Across the marketing industry, the customer experience is more of a focus than ever before. Thanks to companies like Amazon, Netflix and Spotify establishing themselves as market leaders by creating a seemingly effortless customer experience – personalised, tailored and intuitive – the bar (and customers’ expectations) has been set for any other company that wants to do business in 2020.

But marketing alone shouldn’t hold the responsibility for delivering on the customer experience – and indeed, it can’t carry out that delivery as an isolated unit.

A new report, ‘Thriving in the Experience Economy: Priorities of a CMO‘ has shed light on the extent to which the marketing function needs to be able to work with other functions across the business to deliver on the customer experience – and the difference this alignment makes to whether a company falls short of, meets, or exceeds its performance goals.

No marketer is an island

The report, which surveyed more than 500 senior client-side marketers across every major business sector, compared the responses from top performing companies (those whose performance exceeded their primary business goals) with those of mainstream companies (those whose performance met or fell short of their primary business goals).

It found that only 42% of mainstream company respondents gave positive scores to marketing’s alignment with other company functions. By contrast, 66% of top performing companies gave positive scores to the alignment between marketing and other company functions.

Top performing companies reported the highest alignment with ecommerce and merchandising, with 76% reporting positive alignment with this function; next came sales, at 72%. However, even among top performing companies, marketers scored lower on their alignment with two functions crucial to the customer experience: customer service (68%) and product or service development (51%).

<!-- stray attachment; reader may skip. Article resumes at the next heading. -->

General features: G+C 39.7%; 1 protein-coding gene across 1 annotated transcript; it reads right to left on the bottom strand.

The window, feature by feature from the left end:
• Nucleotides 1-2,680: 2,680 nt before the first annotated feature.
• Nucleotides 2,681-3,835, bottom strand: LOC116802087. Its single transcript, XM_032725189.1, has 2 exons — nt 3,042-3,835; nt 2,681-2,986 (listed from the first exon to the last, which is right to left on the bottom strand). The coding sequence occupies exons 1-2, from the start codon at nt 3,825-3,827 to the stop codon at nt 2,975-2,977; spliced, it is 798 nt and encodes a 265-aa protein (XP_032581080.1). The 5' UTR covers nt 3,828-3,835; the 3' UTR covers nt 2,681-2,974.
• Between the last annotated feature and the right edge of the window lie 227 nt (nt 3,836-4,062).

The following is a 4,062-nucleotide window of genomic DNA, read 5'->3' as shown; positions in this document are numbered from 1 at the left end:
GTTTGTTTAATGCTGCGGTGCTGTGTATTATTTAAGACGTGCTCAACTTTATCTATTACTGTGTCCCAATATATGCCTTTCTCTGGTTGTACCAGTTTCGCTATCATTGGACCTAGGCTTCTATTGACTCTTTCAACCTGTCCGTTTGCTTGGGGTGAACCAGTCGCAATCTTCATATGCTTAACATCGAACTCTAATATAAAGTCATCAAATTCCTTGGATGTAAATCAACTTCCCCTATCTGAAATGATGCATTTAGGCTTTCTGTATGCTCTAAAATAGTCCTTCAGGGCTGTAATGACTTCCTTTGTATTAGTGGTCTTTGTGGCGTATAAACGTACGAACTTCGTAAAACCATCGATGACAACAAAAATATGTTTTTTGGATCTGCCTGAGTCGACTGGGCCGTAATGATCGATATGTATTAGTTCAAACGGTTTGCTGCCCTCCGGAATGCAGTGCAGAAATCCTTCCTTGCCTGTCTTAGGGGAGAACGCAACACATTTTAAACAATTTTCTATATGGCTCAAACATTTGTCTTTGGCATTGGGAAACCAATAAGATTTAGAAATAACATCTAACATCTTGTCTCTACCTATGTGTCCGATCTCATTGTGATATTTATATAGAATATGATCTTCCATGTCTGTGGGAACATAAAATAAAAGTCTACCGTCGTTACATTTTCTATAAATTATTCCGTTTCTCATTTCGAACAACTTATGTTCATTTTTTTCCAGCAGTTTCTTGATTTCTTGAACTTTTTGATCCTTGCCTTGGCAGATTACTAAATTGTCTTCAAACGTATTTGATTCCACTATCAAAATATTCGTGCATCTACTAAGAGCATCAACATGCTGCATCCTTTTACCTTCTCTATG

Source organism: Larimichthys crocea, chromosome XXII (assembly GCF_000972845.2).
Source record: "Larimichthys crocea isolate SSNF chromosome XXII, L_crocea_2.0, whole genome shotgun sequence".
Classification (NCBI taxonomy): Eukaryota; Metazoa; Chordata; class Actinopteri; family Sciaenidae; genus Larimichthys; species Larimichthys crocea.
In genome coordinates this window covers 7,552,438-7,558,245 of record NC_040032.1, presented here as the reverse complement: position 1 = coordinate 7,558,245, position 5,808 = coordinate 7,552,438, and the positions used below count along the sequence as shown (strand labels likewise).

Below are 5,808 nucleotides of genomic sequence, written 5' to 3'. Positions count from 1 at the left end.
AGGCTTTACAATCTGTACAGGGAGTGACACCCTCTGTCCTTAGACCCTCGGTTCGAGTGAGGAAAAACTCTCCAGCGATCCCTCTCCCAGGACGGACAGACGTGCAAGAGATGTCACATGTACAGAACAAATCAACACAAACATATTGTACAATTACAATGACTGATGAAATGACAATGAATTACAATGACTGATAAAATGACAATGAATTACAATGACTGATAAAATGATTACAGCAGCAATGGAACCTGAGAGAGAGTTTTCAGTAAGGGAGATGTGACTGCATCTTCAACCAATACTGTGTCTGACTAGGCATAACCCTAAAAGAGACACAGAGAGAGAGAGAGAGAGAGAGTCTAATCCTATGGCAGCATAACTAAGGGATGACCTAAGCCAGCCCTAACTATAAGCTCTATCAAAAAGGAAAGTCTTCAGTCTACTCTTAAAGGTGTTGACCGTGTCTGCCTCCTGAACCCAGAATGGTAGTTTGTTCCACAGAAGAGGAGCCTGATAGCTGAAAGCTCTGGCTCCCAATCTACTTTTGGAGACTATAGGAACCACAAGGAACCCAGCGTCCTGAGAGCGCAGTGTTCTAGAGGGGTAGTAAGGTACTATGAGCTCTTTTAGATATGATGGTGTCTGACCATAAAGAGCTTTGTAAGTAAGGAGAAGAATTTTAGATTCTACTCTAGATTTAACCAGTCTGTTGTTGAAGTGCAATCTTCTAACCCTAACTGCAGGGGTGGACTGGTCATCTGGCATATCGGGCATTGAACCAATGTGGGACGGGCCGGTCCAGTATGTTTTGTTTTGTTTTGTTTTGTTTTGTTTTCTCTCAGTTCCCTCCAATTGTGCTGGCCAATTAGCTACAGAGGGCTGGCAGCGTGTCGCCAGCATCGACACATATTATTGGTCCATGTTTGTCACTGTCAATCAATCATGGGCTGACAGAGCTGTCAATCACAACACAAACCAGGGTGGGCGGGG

The scores for alignment with these functions among marketers from mainstream companies were even poorer: less than two fifths (38%) reported they were aligned with the customer service function, and less than a third (31%) reported they were aligned with product or service development.

The keys to cross-functional success

Sixteen marketing leaders from elite UK brands, ranging from Birds Eye and Virgin UK to BT and Fortnum & Mason were interviewed in depth for the report. The report summarises and distils some of the key advice that they offered for how to achieve cross-functional success. Here are just a few of their tips:

Map dependencies. Customer experience products should begin by mapping dependencies within marketing, as well as within the wider organisation and any external partners. A good dependency map will include as much specificity as possible, including identifying individuals – and any data or technical capability requirements.

Communicate. Create a communications plan as you would for a product launch or another public project. The goals are to reward support, to reinforce commitments to the project and to keep the project in the spotlight. Additionally, as partners are assembled, work with them to understand where KPIs overlap, and where there might be conflict.

Look further afield for inspiration. Executives caution against limiting the focus to key competitors or one’s primary sector – inspiration should come from as many sectors as possible. Look particularly to those that are under stress from changes in consumer habits, such as retail or travel, to generate ideas that challenge conventional wisdom and open the door to big wins.

Download the ‘Thriving in the Experience Economy: Priorities of a CMO’ report for more detailed insight into how top performing companies are leading on customer experience – and advice from senior marketers at major brands on how to take your customer experience to the next level.